RAND research on children covers the prenatal period up to age 18 and includes areas such as child health and the role of the family unit, neighborhoods, and communities in influencing child well-being. RAND's family-focused research covers additional topics such as marriage and divorce, senior care, and family finances.
Dementia costs Americans hundreds of billions of dollars per year, and the annual cost could top half a trillion by 2040 due to the “graying” of the U.S. population. This infographic shows the soaring economic costs and caseload of dementia.
Stories discuss the promotion of tolerance and critical thinking in the Arab world through children's media, the challenges faced by the United States in an era of fiscal austerity, and promising models for measuring teacher performance.
In the Arab world, children outnumber adults, are more likely than their parents to be literate, and are more likely to be accepting of new ideas. A review of books and other media targeted toward them discovers works that promote tolerance, coexistence, and respect for the "other."
A teen who starts working for pay while still in school may be more than eight times as likely to report tobacco use than peers who don't start working while in school.
Society pays for high school dropouts' increased dependency on welfare, increased criminal activity, and decreased engagement in community service. The benefits of the National Guard's Youth ChalleNGe Program more than repay society's investment in it.
California's 28th chief justice discusses the importance of collaborative courts, her efforts to help the judiciary deal with the state's budget crisis, and the importance of civics education.
Stories cover Iran's nuclear threat, social security in Mexico, programs for veterans, crime costs, U.S. efforts in Afghanistan, the health insurance mandate, legal defense, marijuana legalization, global education, and Louisiana's coastal planning.
Ten RAND authors highlight seven ways in which the United States can help to ensure that veterans and their families receive health care, employment and education opportunities, and other benefits.
An interactive graphic shows four major global trends through 2050: the shifts in working-age populations, the rise of the oldest old, elderly dependency ratios, and youth dependency ratios.
Stories discuss America after 9/11, Afghan-based solutions, Al Qaeda's narrative, air passenger security, victim compensation, military families, health insurance, entrepreneurship, unemployment, sex, Katrina families, Arab Spring, and a new RAND.
A section on U.S. health care reform accompanies features on piracy, education priorities, emerging technologies, and Arkansas antismoking programs; other stories discuss climate change, parolees, oil risks, Mexican security, and global drug policies.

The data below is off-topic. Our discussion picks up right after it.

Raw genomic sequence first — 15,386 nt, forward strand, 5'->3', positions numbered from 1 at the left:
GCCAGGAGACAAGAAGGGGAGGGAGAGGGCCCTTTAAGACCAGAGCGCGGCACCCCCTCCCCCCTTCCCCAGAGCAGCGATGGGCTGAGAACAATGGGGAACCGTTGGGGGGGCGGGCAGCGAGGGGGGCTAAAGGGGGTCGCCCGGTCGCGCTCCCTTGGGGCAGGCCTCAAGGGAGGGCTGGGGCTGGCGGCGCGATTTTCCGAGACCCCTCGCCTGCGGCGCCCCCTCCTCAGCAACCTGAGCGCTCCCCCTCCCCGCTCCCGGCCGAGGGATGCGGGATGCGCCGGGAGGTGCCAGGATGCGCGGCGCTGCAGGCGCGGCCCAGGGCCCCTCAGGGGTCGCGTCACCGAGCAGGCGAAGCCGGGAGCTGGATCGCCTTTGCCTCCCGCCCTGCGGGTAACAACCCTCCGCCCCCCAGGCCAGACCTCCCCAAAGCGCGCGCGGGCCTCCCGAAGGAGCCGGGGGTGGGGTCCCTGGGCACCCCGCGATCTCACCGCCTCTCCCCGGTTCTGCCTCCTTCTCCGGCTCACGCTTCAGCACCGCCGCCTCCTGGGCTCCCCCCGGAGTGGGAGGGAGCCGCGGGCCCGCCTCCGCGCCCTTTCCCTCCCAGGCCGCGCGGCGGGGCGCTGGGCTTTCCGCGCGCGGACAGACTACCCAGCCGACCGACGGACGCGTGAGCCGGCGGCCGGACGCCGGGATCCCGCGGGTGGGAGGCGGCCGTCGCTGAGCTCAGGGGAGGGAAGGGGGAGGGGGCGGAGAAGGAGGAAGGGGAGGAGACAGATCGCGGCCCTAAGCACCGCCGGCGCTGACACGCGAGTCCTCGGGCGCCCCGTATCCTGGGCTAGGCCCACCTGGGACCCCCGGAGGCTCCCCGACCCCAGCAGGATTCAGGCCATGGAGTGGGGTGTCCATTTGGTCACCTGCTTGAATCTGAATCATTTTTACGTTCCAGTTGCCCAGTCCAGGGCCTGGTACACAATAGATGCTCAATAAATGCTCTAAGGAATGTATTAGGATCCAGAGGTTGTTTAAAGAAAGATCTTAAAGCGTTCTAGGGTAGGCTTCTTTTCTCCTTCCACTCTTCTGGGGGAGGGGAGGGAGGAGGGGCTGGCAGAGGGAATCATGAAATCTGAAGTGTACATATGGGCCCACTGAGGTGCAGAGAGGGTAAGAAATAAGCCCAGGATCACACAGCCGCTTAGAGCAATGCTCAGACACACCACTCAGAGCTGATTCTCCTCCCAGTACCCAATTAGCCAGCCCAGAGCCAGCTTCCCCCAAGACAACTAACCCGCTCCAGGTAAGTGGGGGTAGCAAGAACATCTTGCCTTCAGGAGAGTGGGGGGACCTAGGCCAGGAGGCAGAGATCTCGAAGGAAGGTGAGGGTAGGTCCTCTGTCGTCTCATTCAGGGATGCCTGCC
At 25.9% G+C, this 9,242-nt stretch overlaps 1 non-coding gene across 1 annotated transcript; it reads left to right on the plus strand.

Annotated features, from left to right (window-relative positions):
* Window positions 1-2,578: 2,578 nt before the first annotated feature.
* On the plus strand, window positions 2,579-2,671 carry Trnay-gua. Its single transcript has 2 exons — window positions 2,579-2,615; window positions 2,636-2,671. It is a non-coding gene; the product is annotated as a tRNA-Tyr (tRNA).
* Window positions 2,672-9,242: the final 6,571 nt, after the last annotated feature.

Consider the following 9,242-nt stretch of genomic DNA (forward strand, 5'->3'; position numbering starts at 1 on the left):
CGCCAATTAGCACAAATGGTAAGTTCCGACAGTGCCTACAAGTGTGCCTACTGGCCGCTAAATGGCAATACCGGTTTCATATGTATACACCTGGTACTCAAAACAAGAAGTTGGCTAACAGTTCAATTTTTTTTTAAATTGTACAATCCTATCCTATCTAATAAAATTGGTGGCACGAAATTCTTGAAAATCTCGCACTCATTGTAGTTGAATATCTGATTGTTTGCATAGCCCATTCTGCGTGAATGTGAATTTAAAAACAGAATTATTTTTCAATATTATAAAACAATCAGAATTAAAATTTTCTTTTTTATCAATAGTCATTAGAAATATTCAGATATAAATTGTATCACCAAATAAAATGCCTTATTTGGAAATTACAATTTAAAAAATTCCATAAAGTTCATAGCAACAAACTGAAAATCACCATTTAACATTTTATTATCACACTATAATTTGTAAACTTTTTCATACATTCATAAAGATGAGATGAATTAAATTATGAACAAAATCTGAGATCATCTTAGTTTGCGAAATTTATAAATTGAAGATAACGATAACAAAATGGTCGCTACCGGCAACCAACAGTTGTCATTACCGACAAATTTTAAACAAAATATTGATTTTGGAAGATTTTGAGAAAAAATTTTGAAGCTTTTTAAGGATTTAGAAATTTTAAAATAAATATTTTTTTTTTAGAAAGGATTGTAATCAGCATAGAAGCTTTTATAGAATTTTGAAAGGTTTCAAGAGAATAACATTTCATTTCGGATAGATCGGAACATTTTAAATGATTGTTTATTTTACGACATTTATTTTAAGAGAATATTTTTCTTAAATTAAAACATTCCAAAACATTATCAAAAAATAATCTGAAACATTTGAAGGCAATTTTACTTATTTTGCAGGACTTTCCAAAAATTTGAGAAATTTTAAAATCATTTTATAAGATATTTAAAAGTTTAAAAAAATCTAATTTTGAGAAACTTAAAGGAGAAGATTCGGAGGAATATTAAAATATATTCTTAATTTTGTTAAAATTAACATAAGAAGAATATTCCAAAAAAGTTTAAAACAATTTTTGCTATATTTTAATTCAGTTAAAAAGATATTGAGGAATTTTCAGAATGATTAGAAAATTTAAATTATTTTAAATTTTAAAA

An international comparison of neonatal services in Scotland, Wales, Northern Ireland, England, the United States, Canada, Australia, and Sweden shows a downward trend in mortality rates in all areas over the past decade.
The Spring 2008 issue of RAND Review compares neonatal services across the United Kingdom, the United States, Canada, Australia, and Sweden, discusses water resources management, U.S. policies in Asia, and political polarization.
The Fall 2007 issue of RAND Review presents a midterm report card for "No Child Left Behind", discusses drug benefit plans driven by short-term savings, and analyzes the threat of ungoverned territories.
Three stories highlight the advantages of policies that have been downplayed in recent years -- in defense, education, and health. Additional articles address antisocial behavior in Britain and problems within the U.S. Department of Homeland Security.
The cover story reports on how the nightmare of Hurricane Katrina can give rise to a better morning. Other articles discuss the all-volunteer force, better ways to improve health in developing countries, and lessons from counterinsurgency research.
Asserts that it is unfair to hold students and schools accountable for success without giving them the resources to succeed; also addresses public benefits of the arts, U.N. and U.S. experiences in nation building, and access cards in the workplace.
Outlines the wisdom of bearing the up-front costs for publicly funded high-quality early childhood intervention programs so that society can reap the plentiful returns over time; also reviews energy security, obesity, and national security issues.
Argues that new threats to national security represent fundamental changes in the ecology of conflict and that America's approach must evolve to meet the challenges; education, obesity, and wind tunnels in aeronautical research are also discussed.
Proposes ways to transform the U.S. military's personnel and compensation systems; also examines the influence of family socioeconomic background on student educational achievement and lessons of the Green Revolution for the "Gene Revolution."